NVIDIA Shows 2018 GPU Roadmap, Revisits PASCAL & 3D Memory at GTC 2015

By Published March 17, 2015 at 1:45 pm
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Last year's GTC event in San Jose, California saw the unveil of nVidia's architecture following Maxwell: Pascal. We wrote about Pascal at the time, but very little was revealed about the new architecture. This year's GTC keynote presentation by nVidia CEO Jen-Hsun Huang revisited Pascal architecture and the nVidia GPU roadmap through 2018.

Sometime within the next eighteen months, nVidia hopes to launch its Pascal architecture, which will lead into Volta closer to 2018. Pascal will launch alongside NVLink compatibility, nVidia's higher-bandwidth PCI-e alternative for high-precision computing. Note well that this is not a product initially intended for the gaming audience; NVLink and Pascal -- strictly in their currently-unveiled form -- appear to be more research-targeted than gaming-targeted. Most architectures work their way down from research and enterprise into the gaming market, so it's still worth talking about.

Pascal's major differences, as discussed last year, are its introduction of 3D memory (a trend in the memory industry) and mixed precision computing. The keynote informed onlookers that Pascal would increase capacity by approximately 2.7x, increase bandwidth by 3x (or 6x on the 3D memory side), and grow FP16 mixed-precision COMPUTE performance approximately 4x. Using "CEO math," Jen-Hsun Huang indicated a rough "10x increase" in deep learning performance of Pascal over Maxwell.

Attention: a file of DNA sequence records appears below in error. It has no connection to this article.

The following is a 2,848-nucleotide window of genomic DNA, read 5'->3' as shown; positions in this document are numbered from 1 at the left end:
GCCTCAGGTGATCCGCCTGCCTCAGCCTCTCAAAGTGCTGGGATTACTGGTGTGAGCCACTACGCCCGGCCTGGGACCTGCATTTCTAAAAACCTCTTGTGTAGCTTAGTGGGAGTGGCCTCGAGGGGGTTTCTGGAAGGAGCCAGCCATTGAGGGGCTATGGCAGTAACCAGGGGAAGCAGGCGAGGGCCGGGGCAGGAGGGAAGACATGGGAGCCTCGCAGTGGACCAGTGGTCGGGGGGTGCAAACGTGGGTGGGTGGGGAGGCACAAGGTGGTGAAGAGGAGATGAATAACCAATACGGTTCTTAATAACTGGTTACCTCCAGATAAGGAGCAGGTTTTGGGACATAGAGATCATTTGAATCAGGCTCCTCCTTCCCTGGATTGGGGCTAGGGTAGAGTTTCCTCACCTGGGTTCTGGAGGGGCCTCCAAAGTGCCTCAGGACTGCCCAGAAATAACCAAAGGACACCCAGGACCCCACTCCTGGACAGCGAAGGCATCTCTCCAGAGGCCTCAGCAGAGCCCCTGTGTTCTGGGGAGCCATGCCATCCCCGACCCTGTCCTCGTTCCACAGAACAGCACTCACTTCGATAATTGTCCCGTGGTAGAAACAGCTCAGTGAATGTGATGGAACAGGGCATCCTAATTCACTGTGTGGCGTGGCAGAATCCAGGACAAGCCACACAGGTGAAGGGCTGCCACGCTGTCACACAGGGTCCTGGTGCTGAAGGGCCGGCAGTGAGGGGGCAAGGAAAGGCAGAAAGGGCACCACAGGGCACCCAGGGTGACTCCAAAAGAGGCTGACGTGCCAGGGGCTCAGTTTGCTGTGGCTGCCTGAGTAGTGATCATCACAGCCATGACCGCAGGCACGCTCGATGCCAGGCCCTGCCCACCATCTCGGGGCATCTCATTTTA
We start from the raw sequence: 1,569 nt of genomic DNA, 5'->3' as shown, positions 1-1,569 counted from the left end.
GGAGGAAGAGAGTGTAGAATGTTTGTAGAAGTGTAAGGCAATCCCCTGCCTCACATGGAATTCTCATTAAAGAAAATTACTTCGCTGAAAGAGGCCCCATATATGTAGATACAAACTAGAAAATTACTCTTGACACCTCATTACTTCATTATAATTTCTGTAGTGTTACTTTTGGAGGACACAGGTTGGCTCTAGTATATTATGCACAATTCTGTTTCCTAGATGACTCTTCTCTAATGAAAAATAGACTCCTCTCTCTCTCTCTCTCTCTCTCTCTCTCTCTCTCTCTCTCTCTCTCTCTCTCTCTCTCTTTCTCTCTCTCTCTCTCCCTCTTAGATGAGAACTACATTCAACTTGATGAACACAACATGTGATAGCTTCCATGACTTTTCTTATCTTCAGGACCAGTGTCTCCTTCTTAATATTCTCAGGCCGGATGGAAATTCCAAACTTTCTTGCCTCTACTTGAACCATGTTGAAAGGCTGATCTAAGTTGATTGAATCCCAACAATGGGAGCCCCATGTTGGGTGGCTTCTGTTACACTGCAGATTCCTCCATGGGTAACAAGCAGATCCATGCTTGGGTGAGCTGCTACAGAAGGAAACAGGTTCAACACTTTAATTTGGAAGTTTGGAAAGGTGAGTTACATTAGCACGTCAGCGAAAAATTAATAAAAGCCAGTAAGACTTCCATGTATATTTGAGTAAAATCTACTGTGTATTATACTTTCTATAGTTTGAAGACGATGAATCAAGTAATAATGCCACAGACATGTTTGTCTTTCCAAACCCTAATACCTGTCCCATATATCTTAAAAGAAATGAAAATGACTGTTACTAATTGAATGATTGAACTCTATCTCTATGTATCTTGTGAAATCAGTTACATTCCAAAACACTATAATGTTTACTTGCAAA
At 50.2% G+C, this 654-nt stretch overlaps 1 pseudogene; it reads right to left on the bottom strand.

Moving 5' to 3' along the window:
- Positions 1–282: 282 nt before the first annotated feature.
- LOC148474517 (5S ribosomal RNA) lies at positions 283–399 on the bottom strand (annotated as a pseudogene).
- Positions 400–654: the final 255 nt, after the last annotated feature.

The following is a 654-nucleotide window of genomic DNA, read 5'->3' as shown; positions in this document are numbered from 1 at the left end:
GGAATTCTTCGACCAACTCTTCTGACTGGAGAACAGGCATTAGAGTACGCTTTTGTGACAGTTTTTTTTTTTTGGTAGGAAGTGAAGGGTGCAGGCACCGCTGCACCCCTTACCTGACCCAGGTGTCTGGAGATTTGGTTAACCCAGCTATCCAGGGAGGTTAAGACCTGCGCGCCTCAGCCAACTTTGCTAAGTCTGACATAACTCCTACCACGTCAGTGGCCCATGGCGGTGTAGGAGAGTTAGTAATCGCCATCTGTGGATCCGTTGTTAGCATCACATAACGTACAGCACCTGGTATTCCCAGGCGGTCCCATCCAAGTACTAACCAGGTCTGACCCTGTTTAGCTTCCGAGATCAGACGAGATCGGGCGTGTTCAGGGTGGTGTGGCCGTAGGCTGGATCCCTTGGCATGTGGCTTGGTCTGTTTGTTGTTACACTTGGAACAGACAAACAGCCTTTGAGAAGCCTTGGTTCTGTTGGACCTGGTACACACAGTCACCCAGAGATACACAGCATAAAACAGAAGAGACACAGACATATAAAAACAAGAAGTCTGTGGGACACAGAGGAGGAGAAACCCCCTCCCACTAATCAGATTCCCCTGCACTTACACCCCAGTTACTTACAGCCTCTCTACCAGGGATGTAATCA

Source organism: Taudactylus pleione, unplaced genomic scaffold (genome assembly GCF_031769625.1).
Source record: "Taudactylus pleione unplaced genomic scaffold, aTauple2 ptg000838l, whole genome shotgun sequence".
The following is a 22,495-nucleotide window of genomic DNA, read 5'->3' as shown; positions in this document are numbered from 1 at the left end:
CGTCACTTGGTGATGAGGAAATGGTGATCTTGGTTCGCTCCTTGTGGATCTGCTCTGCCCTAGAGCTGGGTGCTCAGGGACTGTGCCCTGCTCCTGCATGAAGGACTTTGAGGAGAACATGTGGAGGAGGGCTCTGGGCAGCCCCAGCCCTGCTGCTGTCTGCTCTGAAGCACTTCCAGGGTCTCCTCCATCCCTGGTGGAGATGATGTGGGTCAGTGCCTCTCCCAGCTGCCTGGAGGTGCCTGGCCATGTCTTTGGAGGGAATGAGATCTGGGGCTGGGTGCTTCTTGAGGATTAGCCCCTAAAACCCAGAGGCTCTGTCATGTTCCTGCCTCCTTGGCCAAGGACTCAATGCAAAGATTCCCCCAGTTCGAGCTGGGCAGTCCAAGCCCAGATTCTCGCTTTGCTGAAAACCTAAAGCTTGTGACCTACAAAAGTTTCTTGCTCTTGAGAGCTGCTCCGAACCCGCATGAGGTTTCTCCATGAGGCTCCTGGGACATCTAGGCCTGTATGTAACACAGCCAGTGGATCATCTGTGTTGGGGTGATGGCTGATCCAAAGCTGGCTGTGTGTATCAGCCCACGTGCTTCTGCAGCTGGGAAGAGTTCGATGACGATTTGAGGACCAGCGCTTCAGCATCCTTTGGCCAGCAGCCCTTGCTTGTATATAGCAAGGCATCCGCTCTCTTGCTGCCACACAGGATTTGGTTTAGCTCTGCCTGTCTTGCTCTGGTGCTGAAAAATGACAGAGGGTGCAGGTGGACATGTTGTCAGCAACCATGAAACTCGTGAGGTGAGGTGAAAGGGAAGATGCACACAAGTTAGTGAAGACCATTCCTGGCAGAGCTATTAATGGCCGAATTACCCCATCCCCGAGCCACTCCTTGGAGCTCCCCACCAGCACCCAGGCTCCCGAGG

Pascal's benefits are clear for deep learning and research tasks. We're yet unsure of how the architecture will work its way into the gaming world, though a smaller scale form of Pascal will likely show itself in gaming GPUs in the semi-distant future.

No discussion on Volta was offered during the keynote.

- Steve "Lelldorianx" Burke.

Last modified on March 17, 2015 at 1:45 pm
Steve Burke

Steve started GamersNexus back when it was just a cool name, and now it's grown into an expansive website with an overwhelming amount of features. He recalls his first difficult decision with GN's direction: "I didn't know whether or not I wanted 'Gamers' to have a possessive apostrophe -- I mean, grammatically it should, but I didn't like it in the name. It was ugly. I also had people who were typing apostrophes into the address bar - sigh. It made sense to just leave it as 'Gamers.'"

First world problems, Steve. First world problems.

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